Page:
Tsuruno began by building a reduced-scale prototype glider, fitted with a 22-hp auxiliary engine, as an aerodynamic test vehicle to ensure the feasibility of the basic configuration. Called the MXY6, it was to be towed into the air behind another airplane, then released to fly on its own with the aid of the limited power provided by the small auxiliary engine. Because its towline was attached at the wrong place, however, the aircraft initially proved to be nose-heavy and refused to take off. After the towline attachment was relocated, the MXY6—piloted by Tsuruno himself—took off and flew very well.

Once the basic aerodynamics had been satisfactorily tested, Tsuruno went to work on the full-sized fighter. Although navy officers were initially uninterested in the radical new airplane, the B-29 bombing campaign during mid- to late 1944 made them think again. Officially designated J7W1 by the navy and named Shinden, the interceptor was ordered into production straight off the drawing board, before the first prototype was even finished.

Completed in April 1945, that prototype had to return to the factory for repairs before it flew for several reasons. Its air-cooled engine overheated while on the ground, requiring a redesign of the cooling ducts. Further, the tips of the propeller blades were bent during the first takeoff attempt when the nose rose and the tail canted back, grinding the prop into the tarmac. A new airscrew had to be fashioned, and small wheels were fitted to the bottom of the tail fins, providing sufficient clearance for the prop blades. The prototype took off for retesting on August 3, 1945, without mishap.

Three days later the first atomic bomb fell on Hiroshima. By the time the Japanese surrendered on September 2, the J7W1 had logged just 45 minutes’ flight time. Although the Shinden reportedly handled well, the flights revealed that it pulled hard right under full power on takeoff, and the propeller and drive shaft exhibited strong vibrations.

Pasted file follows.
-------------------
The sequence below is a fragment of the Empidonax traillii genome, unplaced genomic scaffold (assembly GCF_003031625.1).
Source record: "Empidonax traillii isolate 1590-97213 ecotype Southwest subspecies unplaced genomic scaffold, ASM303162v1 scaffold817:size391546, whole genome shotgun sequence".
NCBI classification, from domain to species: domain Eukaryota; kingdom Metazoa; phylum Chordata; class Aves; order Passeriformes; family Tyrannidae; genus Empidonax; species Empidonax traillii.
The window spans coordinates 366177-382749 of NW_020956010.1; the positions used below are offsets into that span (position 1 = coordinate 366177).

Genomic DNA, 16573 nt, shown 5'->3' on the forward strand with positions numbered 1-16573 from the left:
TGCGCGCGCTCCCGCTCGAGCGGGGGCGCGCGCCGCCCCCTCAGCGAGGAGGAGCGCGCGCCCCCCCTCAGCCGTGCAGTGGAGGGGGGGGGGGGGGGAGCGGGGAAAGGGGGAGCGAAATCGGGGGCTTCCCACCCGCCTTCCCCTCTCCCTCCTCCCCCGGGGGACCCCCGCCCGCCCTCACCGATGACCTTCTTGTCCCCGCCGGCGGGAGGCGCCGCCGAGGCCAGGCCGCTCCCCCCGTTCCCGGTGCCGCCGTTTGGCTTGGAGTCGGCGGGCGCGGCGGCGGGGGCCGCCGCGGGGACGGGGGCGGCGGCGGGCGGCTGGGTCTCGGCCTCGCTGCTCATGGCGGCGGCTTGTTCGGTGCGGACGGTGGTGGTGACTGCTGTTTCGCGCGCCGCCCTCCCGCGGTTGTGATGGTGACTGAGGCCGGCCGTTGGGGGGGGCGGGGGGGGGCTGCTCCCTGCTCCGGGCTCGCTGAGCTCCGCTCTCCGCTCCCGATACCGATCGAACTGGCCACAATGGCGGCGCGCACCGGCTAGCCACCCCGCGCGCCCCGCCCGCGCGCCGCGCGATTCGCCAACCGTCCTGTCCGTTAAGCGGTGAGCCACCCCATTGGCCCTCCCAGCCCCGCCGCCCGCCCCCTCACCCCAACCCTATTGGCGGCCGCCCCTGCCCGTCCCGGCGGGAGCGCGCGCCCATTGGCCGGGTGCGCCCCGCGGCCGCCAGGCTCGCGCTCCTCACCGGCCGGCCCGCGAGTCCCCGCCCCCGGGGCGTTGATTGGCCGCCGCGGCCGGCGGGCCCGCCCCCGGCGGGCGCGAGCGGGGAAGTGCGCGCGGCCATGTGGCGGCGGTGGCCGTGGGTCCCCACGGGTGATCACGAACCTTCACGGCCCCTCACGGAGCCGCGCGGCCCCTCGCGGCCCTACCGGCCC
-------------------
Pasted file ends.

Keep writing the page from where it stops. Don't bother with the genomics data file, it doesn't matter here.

(Illustration: Steve Karp)

Of the two Shindens built, only the first prototype ever flew. But Kyushu was already committed to building 30 Shindens a month, while the larger Nakajima concern was contracted to manufacture 120 per month. So technically the Shinden holds the distinction of being the only canard pusher fighter ever to enter production.

Tsuruno had planned to develop a jet-powered version of the interceptor, the J7W2 Shinden-Kai. It was to be powered by a Japanesebuilt version of Germany’s Junkers Jumo 004 axialflow turbojet, which Japan also intended to manufacture for use in its version of the Me-262.

American servicemen discovered the two Shindens shortly after Japan’s surrender, and the first prototype was shipped back to the States for examination. It still exists, dismantled, at the National Air and Space Museum’s Paul Garber facility. No doubt the Smithsonian will one day restore this truly original Japanese warplane and place it on display.

Godzilla Minus One is set in Japan in the years immediately following the end of World War II, so when the filmmakers were looking for a period airplane that could take on the King of the Monsters, the Shinden was an inspired choice. There is, however, no record that the J7W1 ever took on a gigantic radioactive lizard. That part of the movie was made up.